4 min read 8 Sep 21
In our view, the Fallen Angels (FAs) subset within the corporate credit markets continue to represent an attractive opportunity for investors seeking incremental returns from high yield investments. FAs represent former investment grade issuers that have been downgraded below BBB- into the high yield sector. When COVID-19 struck developed countries in February 2020, the FA market, as measured by the face value of the ICE BofA Global Fallen Angels index (Ref. HWFA) was US$209 billion. By the end of 2020 that had grown to US$509 billion as rating agencies downgraded issuers, such as Ford and Kraft Heinz. By July 2021 it had declined a little, but only to US$472 billion.
However, historically Euro FA returns have exceeded those of both Euro investment grade credit, the Euro BBB rated index as well as the Euro BB sector they typically form part of. The Global FA index has fared even better, supported by the even stronger returns US FAs have typically achieved, reflecting the acceleration in the US economy relative to Europe. We believe the size of their outstanding debt would suggest the management of FA companies will be highly motivated to achieve a return to investment grade ratings quickly.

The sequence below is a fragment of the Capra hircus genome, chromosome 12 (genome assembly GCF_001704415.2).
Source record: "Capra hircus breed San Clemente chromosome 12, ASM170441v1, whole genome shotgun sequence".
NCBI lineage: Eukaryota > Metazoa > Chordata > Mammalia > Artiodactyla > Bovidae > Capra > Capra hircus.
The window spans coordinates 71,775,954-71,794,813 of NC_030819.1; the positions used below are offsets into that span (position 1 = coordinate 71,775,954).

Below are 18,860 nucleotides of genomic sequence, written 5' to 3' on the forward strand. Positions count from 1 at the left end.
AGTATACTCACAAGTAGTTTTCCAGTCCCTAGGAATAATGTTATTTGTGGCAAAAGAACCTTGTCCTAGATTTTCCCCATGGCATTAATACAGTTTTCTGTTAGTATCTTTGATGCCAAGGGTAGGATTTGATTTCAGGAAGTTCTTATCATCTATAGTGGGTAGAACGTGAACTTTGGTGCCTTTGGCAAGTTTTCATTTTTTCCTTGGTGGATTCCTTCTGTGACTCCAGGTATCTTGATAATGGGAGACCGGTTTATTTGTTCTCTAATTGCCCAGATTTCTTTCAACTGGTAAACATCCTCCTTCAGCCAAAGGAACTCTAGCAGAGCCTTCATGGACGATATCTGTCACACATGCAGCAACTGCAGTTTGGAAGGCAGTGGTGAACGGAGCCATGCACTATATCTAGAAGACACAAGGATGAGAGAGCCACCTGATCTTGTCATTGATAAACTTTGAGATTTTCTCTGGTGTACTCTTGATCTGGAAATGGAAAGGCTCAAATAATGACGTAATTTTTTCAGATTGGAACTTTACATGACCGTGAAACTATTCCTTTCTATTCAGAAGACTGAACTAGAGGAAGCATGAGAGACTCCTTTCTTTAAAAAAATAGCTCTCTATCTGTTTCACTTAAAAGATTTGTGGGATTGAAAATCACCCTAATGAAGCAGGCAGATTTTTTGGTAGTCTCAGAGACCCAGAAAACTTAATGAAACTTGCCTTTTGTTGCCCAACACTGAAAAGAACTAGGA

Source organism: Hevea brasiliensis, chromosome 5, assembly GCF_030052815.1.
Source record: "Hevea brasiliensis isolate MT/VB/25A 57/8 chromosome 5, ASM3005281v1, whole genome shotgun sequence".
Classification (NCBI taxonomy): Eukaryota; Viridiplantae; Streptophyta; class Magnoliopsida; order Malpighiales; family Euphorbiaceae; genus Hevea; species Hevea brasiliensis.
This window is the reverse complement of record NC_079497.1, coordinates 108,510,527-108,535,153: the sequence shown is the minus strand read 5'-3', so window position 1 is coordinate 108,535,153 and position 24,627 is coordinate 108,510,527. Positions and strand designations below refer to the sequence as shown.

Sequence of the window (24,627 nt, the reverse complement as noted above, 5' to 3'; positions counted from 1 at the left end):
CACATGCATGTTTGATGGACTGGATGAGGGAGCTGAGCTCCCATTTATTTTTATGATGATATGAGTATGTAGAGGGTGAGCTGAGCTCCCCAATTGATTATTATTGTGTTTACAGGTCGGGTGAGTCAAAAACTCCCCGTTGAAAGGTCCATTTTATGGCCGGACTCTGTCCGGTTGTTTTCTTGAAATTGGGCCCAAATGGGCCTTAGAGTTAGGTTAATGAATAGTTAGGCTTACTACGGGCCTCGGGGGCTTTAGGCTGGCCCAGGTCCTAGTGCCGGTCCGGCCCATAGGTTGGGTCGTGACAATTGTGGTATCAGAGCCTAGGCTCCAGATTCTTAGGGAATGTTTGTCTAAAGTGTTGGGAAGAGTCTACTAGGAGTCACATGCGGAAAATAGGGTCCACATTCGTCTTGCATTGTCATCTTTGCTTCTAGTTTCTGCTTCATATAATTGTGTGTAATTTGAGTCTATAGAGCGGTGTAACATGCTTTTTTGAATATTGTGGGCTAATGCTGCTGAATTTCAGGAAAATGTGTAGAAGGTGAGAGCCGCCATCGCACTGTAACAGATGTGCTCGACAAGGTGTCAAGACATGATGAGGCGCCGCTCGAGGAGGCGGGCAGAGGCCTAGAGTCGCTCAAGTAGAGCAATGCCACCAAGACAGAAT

The high yield opportunities also extend to issuers whose credit fundamentals are improving and on a path towards an upgrade to investment grade. These ‘rising stars’ represent a further opportunity where deep credit research can identify potential upgrade beneficiaries ahead of rating agency actions. We have observed a number of BB issuers that we believe are candidates for upgrade to investment grade. To us, these tend to appear more attractively priced compared with many BBB rated bonds, which have become increasingly expensive due to ongoing quantitative easing purchases. It is notable that the high yield upgrades/downgrades ratio high yield has been accelerating recently, to its highest in ten years.
Despite the good performance of Fallen Angels and rising stars relative to the rest of the corporate markets, we believe high yield credit spreads have scope to decline further. Having peaked above 650 basis points (bps) in March 2020, almost 400bps above the spread on the Euro BBB Non-financial corporates index, Euro BB credit spreads still remain more than 100 basis points wider than the BBB non-financials index spread. We believe this leaves plenty of room for the market to discount future rating upgrades of improving fallen angels and rising stars.
Identifying issuers likely to be upgraded to investment grade status earliest may help towards generating attractive returns, and we believe managers with a strong focus on credit research are well placed to capture those opportunities in advance of a credit rating change.
We believe BB rated bonds with the potential for ratings upside are increasingly attractive in an environment where upgrades are becoming more frequent.
The value and income from a fund’s assets will go down as well as up. This will cause the value of your investment to fall as well as rise and you may get back less than you originally invested. The views expressed in this document should not be taken as a recommendation, advice or forecast.